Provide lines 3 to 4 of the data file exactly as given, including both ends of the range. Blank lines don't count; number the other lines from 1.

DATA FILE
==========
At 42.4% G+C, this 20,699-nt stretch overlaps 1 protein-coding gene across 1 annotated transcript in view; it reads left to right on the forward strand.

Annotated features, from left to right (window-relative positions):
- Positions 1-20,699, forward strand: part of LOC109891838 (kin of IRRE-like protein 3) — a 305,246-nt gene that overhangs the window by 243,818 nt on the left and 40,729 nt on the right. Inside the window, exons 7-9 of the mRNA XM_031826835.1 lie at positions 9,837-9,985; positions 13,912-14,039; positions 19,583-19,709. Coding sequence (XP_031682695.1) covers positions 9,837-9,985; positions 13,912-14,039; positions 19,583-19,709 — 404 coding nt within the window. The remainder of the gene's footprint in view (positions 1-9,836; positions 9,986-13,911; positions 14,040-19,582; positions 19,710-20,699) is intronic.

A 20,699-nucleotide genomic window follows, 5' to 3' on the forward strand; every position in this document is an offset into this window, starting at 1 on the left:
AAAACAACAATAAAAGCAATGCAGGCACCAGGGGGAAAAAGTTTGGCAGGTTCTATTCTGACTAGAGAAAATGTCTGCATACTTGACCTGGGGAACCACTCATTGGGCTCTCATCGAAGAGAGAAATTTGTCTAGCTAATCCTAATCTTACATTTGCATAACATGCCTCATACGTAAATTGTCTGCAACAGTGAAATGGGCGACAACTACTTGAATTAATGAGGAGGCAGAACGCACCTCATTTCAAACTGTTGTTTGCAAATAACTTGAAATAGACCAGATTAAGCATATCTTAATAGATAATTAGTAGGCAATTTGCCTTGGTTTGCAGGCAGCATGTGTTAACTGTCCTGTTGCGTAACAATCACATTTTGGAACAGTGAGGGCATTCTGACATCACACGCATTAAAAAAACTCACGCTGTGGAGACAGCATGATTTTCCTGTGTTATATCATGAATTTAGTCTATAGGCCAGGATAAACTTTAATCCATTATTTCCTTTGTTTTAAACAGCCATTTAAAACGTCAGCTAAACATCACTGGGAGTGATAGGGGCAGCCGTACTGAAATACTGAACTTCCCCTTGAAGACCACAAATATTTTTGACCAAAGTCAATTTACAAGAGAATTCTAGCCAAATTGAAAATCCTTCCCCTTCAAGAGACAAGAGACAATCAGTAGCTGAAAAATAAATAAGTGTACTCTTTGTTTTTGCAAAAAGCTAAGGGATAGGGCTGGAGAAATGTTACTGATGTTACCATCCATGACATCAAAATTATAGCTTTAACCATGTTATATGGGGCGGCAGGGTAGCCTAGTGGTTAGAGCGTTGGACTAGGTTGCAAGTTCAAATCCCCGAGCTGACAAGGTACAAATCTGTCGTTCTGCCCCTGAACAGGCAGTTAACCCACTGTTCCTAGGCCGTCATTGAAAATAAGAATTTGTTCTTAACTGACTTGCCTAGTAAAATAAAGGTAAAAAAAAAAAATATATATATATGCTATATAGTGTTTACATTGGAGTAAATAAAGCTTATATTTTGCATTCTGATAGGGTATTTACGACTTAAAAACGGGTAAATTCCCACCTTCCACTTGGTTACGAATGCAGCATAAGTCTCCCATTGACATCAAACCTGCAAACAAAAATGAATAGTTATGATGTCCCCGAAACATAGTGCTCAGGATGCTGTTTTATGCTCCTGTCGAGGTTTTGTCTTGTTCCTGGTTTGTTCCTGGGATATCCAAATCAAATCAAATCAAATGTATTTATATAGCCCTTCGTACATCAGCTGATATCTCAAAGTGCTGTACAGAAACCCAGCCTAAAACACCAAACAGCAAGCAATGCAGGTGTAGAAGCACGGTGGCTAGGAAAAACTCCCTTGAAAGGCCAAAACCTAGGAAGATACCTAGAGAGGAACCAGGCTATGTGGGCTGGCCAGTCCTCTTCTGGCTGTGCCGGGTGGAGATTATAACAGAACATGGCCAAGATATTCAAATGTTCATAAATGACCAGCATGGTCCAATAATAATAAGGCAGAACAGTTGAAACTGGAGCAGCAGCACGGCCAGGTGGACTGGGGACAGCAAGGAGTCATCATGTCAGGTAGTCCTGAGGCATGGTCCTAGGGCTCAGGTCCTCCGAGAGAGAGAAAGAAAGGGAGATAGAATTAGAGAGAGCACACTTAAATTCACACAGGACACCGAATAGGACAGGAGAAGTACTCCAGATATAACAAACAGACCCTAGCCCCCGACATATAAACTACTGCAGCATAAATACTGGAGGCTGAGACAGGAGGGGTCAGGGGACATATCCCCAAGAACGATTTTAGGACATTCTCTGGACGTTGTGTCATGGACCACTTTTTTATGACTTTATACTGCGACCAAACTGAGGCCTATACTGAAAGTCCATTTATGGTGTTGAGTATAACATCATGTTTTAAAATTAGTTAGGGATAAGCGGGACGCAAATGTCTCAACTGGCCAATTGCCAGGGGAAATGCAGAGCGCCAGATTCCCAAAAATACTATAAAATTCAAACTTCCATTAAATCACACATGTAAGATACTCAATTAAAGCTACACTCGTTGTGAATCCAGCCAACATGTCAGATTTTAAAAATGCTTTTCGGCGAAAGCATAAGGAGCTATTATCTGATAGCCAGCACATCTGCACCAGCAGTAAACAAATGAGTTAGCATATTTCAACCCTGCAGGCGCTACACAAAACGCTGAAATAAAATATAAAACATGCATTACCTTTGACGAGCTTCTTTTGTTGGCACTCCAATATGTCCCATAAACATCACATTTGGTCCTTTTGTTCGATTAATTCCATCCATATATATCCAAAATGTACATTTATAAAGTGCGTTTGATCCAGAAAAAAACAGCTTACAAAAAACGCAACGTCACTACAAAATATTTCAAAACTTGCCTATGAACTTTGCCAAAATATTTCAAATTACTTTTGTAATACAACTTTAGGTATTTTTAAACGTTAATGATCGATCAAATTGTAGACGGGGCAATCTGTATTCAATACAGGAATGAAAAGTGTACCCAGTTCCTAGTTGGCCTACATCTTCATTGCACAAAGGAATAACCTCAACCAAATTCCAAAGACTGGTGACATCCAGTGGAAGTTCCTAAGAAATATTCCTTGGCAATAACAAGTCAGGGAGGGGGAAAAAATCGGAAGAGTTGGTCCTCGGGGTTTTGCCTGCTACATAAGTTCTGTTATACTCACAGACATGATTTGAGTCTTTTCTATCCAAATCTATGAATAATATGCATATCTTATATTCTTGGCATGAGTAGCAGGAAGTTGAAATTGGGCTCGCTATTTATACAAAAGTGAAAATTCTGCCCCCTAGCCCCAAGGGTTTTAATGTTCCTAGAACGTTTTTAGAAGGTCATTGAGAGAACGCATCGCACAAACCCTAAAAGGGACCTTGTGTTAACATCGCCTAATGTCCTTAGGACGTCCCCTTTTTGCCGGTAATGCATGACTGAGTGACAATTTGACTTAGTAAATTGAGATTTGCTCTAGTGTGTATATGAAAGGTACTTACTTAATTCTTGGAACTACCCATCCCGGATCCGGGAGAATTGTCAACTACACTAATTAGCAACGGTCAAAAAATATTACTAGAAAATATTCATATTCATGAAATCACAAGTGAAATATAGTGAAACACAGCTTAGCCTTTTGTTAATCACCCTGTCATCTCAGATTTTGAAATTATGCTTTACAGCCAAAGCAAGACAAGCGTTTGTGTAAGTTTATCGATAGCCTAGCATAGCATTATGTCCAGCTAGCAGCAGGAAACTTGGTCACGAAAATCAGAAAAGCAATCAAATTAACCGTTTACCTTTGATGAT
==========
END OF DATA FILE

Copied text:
- Positions 1-20,699, forward strand: part of LOC109891838 (kin of IRRE-like protein 3) — a 305,246-nt gene that overhangs the window by 243,818 nt on the left and 40,729 nt on the right. Inside the window, exons 7-9 of the mRNA XM_031826835.1 lie at positions 9,837-9,985; positions 13,912-14,039; positions 19,583-19,709. Coding sequence (XP_031682695.1) covers positions 9,837-9,985; positions 13,912-14,039; positions 19,583-19,709 — 404 coding nt within the window. The remainder of the gene's footprint in view (positions 1-9,836; positions 9,986-13,911; positions 14,040-19,582; positions 19,710-20,699) is intronic.

A 20,699-nucleotide genomic window follows, 5' to 3' on the forward strand; every position in this document is an offset into this window, starting at 1 on the left: